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Re: Silent Expurgation

Post by Paul Derouda » Wed Oct 24, 2018 8:38 pm

Btw, Stanford is not expurgated. I am not sure about Merry's school edition (he has also a scholarly commentary on 1-12 with Riddell), but I think expurgation is unlikely.

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Re: Silent Expurgation

Post by Hylander » Thu Oct 25, 2018 3:04 pm

I was thinking of making a post on the "Composition of the Iliad" section of the introduction, with its description of multiple strata.
Joel, before you do this, you should read a lot more -- and more recent scholarship -- about the origin and composition of the Iliad, and also the entire poem in Greek. While the older Macmillan texts are generally quite good, they are very outdated. Scholarship on the Homeric poems in particular underwent a revolution in the 20th century which can't be ignored, and trying to understand the Iliad on the same terms as a modern novel will only lead you further astray.

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Re: Silent Expurgation

Post by jeidsath » Fri Oct 26, 2018 9:16 pm

The point of these threads is to give you guys a chance to tell me what I should be reading. I’m not in a grad program after all, and in lieu of that, the posters here are my dissertation advisors, so to speak. If you would like to assign me a reading list, please do so.
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Re: Silent Expurgation

Post by Hylander » Sat Oct 27, 2018 6:12 pm

I'm not a teacher or professional scholar, but in my amateur and amateurish view, a good place to start would be Homer, Poet of the Iliad by Mark Edwards.

https://www.amazon.com/Homer-Iliad-Mark ... ref=sr_1_1

Book VI would be a good book to read in its entirety as an entry into the Iliad.

An up-to-date commentary on Book VI, with a useful introduction that summarizes the current state of opinion on the composition of the Iliad (among other things), is in the Cambridge Greek and Latin Classics (Green and Yellow) series by Graziosi and Haubold:

https://www.amazon.com/Homer-Iliad-Camb ... ref=sr_1_1

Questions about the origins and composition of the Iliad were placed in an entirely new light, beginning in the 1920s and 1930s, by Milman Parry's studies of the compositional techniques of Yugoslav oral bards still active in that era, and his demonstration that the Homeric poems show evidence of similar compositional techniques. The question of whether the Iliad was composed in writing or orally had existed since Wolf at the beginning of the 19th century and had been raised even before him, but Parry's work brought the issue into focus with specificity as to the actual techniques of composition.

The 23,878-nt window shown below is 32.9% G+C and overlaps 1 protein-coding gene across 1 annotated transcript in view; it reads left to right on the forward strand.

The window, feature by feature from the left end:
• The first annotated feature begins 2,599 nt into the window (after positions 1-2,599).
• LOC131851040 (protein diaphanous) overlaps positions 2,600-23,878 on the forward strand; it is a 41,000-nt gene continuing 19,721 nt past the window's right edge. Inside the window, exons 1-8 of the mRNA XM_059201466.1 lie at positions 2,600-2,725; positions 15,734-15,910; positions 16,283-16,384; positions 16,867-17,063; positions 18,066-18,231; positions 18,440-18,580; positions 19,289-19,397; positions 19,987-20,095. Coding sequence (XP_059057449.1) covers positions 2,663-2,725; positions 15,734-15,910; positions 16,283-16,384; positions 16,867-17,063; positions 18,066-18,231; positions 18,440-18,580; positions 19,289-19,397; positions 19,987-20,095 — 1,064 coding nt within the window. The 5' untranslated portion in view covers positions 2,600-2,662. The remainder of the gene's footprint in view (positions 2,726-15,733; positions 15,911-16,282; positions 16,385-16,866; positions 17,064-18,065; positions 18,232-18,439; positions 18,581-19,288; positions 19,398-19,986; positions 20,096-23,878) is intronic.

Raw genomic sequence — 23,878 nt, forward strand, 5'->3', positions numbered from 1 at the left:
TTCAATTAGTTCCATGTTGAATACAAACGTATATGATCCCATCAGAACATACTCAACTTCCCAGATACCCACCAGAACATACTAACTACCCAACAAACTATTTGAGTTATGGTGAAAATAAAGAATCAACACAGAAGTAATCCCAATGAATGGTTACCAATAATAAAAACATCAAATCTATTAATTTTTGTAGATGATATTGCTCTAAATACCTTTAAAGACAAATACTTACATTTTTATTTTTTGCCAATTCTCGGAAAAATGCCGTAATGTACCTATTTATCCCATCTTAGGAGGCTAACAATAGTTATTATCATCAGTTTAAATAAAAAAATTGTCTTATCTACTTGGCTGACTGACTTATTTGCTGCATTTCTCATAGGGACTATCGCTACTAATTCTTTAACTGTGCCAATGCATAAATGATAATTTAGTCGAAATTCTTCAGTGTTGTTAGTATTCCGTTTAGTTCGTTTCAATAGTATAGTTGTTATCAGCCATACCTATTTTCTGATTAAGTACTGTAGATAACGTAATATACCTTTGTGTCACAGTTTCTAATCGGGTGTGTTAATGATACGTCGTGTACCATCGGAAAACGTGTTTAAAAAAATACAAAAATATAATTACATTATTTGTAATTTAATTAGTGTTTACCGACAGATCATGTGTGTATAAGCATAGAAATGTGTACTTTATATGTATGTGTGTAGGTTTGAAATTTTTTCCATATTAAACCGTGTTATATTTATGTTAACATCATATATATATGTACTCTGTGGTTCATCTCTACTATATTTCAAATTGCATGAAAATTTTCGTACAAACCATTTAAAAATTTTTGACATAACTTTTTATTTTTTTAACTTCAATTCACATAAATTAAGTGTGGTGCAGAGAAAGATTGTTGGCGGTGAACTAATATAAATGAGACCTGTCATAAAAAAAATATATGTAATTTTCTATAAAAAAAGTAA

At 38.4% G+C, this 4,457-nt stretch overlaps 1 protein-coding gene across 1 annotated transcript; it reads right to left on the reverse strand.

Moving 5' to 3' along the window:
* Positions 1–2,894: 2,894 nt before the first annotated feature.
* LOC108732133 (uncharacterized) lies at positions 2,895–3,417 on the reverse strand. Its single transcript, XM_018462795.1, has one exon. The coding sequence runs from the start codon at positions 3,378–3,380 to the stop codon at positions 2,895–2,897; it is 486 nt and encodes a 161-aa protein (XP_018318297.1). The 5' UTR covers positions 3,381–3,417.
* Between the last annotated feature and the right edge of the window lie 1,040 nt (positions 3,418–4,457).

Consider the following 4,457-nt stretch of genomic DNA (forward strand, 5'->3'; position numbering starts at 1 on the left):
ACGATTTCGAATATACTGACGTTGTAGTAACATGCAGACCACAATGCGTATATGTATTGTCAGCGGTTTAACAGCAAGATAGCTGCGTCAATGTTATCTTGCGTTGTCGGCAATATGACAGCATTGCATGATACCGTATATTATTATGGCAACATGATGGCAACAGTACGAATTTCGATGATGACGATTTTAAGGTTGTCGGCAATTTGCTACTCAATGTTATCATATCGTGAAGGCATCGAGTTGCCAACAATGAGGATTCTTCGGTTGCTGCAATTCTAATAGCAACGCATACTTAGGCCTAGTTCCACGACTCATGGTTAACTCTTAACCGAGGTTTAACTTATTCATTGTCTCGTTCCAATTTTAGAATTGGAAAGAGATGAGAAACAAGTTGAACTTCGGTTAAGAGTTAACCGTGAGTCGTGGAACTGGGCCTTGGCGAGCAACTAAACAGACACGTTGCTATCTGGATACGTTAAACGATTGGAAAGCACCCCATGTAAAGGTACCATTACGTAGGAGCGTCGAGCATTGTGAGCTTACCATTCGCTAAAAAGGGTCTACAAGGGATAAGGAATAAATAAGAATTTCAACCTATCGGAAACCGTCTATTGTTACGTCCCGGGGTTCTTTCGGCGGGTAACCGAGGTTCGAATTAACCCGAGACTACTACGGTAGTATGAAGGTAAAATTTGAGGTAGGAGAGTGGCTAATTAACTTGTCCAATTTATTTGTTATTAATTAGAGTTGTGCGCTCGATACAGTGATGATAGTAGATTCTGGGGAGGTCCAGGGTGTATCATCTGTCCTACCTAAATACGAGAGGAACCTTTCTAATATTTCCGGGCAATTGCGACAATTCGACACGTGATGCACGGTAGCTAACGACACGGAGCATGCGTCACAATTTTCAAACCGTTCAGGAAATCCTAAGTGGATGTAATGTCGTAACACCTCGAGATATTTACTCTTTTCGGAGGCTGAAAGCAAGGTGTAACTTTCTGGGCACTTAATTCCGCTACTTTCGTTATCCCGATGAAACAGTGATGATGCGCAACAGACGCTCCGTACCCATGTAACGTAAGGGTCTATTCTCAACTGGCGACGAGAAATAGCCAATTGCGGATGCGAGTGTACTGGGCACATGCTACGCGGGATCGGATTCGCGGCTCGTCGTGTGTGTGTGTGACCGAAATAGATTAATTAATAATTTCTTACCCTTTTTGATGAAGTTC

This is the revolution I mentioned, which makes the work of 19th century analysts such as Leaf if not wholly obsolete, at least requiring substantial revision and reevaluation. The issue of whether the Iliad was originally written or composed orally or dictated by one or more aoidoi hasn't gone away (or maybe it's fair to say it's been made nearly irrelevant), but Parry's work completely changed the terms of the discussion by showing exactly and in highly technical detail how a long poem in a difficult meter could be composed orally during actual performance -- in real time -- using a traditional artificial language built up over time out of metrical fragments that fill specific metrical slots.

You can read about Parry's work (unfortunately he died, possibly by suicide, before completing a synthesis) in Albert Lord's Singer of Tales, apparently about to be republished -- as long as you're careful not to take this as the last word, which hasn't been, and never will be, uttered. There is all too much oral theory nonsense afloat, but at the same time few if any scholars reject it today, and it has had nothing short of a revolutionary impact on Homeric studies.

https://www.amazon.com/Singer-Tales-Thi ... fkmrnull_1

I should mention that other contributions to an understanding of the composition of the Iliad were also made around the same time as Parry's work: for example, the recognition that the language of the Homeric poems is an artificial language, not a spoken dialect, and the demonstration of how the poet used "typical scenes" to fill out the narrative.

You can also read West's book, which Paul cited, reviving some of the 19th century analyst ideas in a new framework that is compatible with oral theory to a large extent. However, I don't think many Homeric specialists have wholeheartedly embraced his views, which are certainly ingenious and plausible, but in my view go too far beyond what little evidence there is. I think there are other possible, and maybe more satisfying, explanations for the phenomena on which his ideas are based.